I think I had eight issues to do from the beginning of the year by San Diego. From my point of view, that was conceivable. That’s what I said to the guys, and consequently, a few months after that it was all set in stone that that’s what we were going to aim for. And Robert sort of went in to bat and did it, and so did I, and yeah, here we are. (laughs)
I think when we were last talking via email, you were on issue #97 in May. So how long was it taking you to put together an issue?
Charlie: Believe it or not, I can actually do an issue comfortably in 3 weeks. So that’s why I reasoned 8 issues for the middle of June, which is the deadline for having issue #100 finished by San Diego. It was doable, but I forget to factor in things like trips and holidays, things like that (laughs). I instantly have to backpedal and say, “I’ve got that then, and I’ve got that there.” Somehow I have to rush, and it ends up being a rush.
But if I have a clear three weeks, it’s dead easy to do, unless it is literally a zombie army coming over a hill every panel (laughs). Or something like that. The general issues are easy to do. I had the London Con called Kapow! to go to in May, and two weeks before that, I though, “wouldn’t it be good to get issue #99 finished before Kapow!?” I had two weeks to do it, and I did that as well. Issue #99 was the two week issue.
Looking at it, it doesn’t look like it was done in a week less than other issues. I was pleased with how it came out.
People say, “how do you manage to do it?” It’s just discipline. I don’t take any long hours to do what I do. The kids go to school, I start working at half past eight. I procrastinate a bit in the beginning and eventually get into it. Take a break at lunchtime, generally go to the gym to kind wake me up a bit. Do an afternoon shift, it’s dinner time, finish for dinner. Have dinner with the kids and spend the evening with them.
The only sort of vague change in the last year or so is I tend to get up quite early on the weekends when it is really nice and quiet. I do a couple of hours, perhaps on a Saturday or Sunday. It’s not a great deal of work and I am sort of finished before the children are up for breakfast.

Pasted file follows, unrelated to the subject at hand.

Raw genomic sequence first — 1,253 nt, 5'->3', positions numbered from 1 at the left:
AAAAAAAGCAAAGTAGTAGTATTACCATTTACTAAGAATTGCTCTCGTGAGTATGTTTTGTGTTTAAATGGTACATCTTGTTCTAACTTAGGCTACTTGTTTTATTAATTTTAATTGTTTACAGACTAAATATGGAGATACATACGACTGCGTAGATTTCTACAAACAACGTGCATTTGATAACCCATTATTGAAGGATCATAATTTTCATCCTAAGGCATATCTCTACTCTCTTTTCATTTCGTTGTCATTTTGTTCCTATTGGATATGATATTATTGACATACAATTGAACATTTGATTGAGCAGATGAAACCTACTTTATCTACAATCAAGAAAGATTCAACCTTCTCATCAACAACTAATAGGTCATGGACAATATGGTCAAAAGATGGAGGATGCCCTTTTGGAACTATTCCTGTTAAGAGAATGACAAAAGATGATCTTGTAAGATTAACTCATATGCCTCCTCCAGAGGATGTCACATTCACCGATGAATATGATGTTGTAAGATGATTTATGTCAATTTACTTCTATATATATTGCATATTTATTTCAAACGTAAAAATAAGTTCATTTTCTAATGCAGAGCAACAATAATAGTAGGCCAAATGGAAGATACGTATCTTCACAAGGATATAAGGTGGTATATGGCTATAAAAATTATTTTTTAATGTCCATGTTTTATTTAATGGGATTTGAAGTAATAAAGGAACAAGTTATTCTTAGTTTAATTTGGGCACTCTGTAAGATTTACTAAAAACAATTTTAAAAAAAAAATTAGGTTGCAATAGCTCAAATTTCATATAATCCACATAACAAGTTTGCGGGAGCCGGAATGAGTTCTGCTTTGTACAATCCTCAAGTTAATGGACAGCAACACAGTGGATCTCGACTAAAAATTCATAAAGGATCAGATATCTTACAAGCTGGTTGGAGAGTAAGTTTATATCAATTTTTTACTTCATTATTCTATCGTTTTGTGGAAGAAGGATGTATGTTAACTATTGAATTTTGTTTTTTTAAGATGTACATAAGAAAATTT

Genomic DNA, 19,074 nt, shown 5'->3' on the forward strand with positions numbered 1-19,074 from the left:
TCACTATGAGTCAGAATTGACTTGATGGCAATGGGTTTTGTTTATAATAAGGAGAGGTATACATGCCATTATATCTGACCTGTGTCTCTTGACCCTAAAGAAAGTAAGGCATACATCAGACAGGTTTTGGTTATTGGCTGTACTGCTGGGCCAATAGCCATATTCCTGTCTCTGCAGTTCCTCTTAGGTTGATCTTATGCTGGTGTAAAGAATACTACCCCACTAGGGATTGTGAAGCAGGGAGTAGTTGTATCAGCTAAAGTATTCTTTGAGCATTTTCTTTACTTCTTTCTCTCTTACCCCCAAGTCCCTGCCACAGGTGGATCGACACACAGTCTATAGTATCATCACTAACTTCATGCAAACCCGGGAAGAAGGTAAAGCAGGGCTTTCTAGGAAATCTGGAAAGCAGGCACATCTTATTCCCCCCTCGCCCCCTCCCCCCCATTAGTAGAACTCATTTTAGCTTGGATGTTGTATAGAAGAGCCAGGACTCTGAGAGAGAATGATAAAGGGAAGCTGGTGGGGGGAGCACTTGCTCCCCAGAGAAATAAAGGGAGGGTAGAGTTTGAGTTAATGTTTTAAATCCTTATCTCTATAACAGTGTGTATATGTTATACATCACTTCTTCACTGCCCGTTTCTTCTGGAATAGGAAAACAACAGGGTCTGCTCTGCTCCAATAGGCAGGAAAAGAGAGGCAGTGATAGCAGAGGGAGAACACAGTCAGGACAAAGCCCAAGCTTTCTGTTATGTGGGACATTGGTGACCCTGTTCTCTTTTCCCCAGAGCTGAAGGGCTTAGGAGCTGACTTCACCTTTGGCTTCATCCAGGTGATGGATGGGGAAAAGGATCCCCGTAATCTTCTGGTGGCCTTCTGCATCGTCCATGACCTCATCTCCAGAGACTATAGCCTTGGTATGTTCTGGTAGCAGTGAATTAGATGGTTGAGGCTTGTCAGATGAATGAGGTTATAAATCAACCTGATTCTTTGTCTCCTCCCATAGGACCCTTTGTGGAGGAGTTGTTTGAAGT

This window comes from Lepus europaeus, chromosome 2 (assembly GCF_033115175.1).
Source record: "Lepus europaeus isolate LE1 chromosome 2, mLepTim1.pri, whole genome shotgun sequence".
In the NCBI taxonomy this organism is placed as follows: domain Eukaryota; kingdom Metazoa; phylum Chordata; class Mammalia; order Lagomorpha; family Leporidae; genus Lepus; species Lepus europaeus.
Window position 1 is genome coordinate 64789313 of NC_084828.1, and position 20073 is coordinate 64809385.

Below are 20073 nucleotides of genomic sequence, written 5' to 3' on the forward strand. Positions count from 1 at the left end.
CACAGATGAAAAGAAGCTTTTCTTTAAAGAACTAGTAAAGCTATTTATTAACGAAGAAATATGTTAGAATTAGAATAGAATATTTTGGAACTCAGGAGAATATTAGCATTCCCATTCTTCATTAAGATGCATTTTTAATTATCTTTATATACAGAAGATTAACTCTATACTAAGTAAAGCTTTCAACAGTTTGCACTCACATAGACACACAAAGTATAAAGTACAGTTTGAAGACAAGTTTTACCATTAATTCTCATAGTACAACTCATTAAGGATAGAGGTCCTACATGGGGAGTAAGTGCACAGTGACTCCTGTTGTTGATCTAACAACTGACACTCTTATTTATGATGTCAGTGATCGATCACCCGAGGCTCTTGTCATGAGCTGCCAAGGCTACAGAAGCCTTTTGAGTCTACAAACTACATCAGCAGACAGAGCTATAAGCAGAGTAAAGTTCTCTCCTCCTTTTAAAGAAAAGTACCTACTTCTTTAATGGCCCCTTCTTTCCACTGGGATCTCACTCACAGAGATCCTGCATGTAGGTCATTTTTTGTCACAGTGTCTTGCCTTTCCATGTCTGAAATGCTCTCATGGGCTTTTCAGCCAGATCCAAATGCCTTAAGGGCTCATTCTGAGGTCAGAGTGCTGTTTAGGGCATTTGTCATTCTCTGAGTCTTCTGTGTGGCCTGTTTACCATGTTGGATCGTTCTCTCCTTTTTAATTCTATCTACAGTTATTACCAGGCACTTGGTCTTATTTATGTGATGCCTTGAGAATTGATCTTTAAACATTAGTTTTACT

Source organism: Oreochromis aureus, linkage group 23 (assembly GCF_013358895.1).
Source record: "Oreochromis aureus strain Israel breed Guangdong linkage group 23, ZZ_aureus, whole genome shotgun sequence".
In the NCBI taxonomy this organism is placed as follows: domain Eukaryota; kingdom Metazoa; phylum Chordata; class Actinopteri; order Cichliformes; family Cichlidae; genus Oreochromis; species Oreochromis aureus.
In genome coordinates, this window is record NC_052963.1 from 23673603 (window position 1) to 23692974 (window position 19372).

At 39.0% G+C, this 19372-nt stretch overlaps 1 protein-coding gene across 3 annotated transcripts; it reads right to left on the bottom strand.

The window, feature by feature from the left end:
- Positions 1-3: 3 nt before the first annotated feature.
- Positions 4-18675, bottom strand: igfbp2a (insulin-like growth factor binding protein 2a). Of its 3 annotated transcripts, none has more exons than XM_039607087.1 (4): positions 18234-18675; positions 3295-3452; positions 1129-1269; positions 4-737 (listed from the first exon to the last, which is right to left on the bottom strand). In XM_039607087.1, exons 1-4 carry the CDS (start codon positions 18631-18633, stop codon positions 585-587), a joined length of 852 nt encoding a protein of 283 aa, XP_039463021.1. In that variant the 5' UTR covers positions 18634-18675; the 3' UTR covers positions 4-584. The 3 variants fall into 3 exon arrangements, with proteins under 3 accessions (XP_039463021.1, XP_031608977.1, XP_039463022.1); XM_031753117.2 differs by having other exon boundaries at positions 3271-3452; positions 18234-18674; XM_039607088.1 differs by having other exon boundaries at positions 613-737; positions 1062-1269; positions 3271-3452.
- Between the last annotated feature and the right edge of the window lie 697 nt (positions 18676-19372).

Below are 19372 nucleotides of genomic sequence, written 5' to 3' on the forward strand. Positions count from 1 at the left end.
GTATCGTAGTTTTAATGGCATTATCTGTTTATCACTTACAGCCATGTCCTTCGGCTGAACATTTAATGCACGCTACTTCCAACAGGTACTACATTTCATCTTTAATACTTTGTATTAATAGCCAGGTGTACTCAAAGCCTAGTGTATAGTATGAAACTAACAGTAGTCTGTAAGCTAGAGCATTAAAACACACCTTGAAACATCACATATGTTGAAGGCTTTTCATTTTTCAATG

Secretly, that’s one of the nicest times to work, and I really enjoy that. Getting up early. I’ve always been quite the early bird anyway, even at university and things like that, I was never a great one for lying in. I have one of those annoying body clocks…because we get up at 6:45 for school during the week…I’m awake at that time anyway in the weekends, so I’d either lie there awake, which is pointless, or get up and get doing something.
You’ve led up to here very well. It’s almost at 100 issues. No one has seen it yet. How do you feel about your work and experience so far, almost 100 issues in?
(laughs) Come on, it’s an easy question.
Charlie: (laughs) It’s something I’ve always wanted to do, actually. Work on something incredibly long form. Basically because I am capable of doing it. I love the idea of knowing the characters so well you can almost draw them in your sleep.
It’s something I always wanted to do. I came close with The X-Files but The X-Files became such a pain in the ass by the end of it, it wasn’t fun to draw. I ended up leaving regardless. I didn’t get my chance with that at the end. Even though I did a significant number of issues, it wasn’t this vast epic I really wanted to do.
With The Walking Dead, at the beginning, unbeknownst to me I would still be doing it eight years later. But of course, the idea was there in Robert’s head and my head that this was an ongoing series and if we were okay, we could keep doing it. So yeah, it’s always been that sort of ambition in my head.Continued below
It’s just weird. What can I say? (laughs) I’m almost speechless on the impact it has had in my life, really. More than any other project I’ve done. It’s quite incredible.
But of course issue #106 will be my milestone, that’s for sure. That will be my 100th, so we better celebrate that one, I tell you. (laughs)
Oh we will. That will be the next #1.
Charlie: Exactly. (laughs)